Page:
“Are you human?” is a series of works about access, control, and the image economy. CAPTCHAs regulate access to information. Software systems challenge users to prove themselves human before being allowed to register for a service or similar. Google’s reCAPTCHA asks us to select image tiles from street scenes in a bid to improve their image recognition. The photographs that are shown to us become more valuable to them through our actions. For “Are you human?” (print series) I swapped out the typical street scenes with photos of landscapes I found online. Is this the new landscape photography, compartmentalized into squares? Additionally, some of the pictures show copyright watermarks. Access to the landscape view is locked behind another grid of ownership that can only be removed with payment. Typical search instructions are replaced by spam email subject lines—sentences full of economic promise that rarely reach your inbox. Most of the time, they are filtered out and locked away. Looking more closely at the landscape images, actual borders of countries, like fences and natural borders like the sea or the desert can be seen. Physical access to a territory is a highly guarded privilege in many parts of the world these days. Increasingly automated fence systems equipped with image recognition technology are being put in place to control borders. Is this the same image recognition we trained when trying to access information online?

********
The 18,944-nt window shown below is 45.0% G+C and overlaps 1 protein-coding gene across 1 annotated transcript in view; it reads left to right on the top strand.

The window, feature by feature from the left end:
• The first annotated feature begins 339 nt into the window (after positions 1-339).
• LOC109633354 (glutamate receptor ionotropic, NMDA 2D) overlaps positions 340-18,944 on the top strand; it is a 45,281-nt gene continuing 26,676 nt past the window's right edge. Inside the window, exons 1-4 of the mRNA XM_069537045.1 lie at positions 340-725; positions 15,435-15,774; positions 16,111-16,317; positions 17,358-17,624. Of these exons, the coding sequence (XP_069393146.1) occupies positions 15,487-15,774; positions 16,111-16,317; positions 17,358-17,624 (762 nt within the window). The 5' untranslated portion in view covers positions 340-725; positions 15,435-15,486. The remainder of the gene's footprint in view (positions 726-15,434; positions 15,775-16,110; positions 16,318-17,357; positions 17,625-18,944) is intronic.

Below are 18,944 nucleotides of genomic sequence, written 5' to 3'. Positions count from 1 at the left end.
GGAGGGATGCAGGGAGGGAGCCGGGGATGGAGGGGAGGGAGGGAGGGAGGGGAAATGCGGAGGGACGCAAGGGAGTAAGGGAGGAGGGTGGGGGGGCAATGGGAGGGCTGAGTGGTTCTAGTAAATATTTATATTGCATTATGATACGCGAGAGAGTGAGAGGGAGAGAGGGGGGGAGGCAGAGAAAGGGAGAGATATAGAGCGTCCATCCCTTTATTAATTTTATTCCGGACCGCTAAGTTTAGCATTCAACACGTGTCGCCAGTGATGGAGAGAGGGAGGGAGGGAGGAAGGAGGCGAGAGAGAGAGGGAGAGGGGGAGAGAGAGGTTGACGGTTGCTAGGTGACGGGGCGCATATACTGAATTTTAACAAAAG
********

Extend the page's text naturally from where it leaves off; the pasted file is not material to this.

The “Are You Human?” floor piece is a five-meter long, solid steel sculpture made from one of Yahoo’s classic CAPTCHA codes (2013). The codes, strings of distorted characters, are pretty much extinct nowadays, superseded by image recognition algorithms. Servers used to generate them on the fly for us to decipher, after which they would disappear into digital oblivion. The rusting steel of the sculpture will also disappear but only over the course of a vastly longer time scale.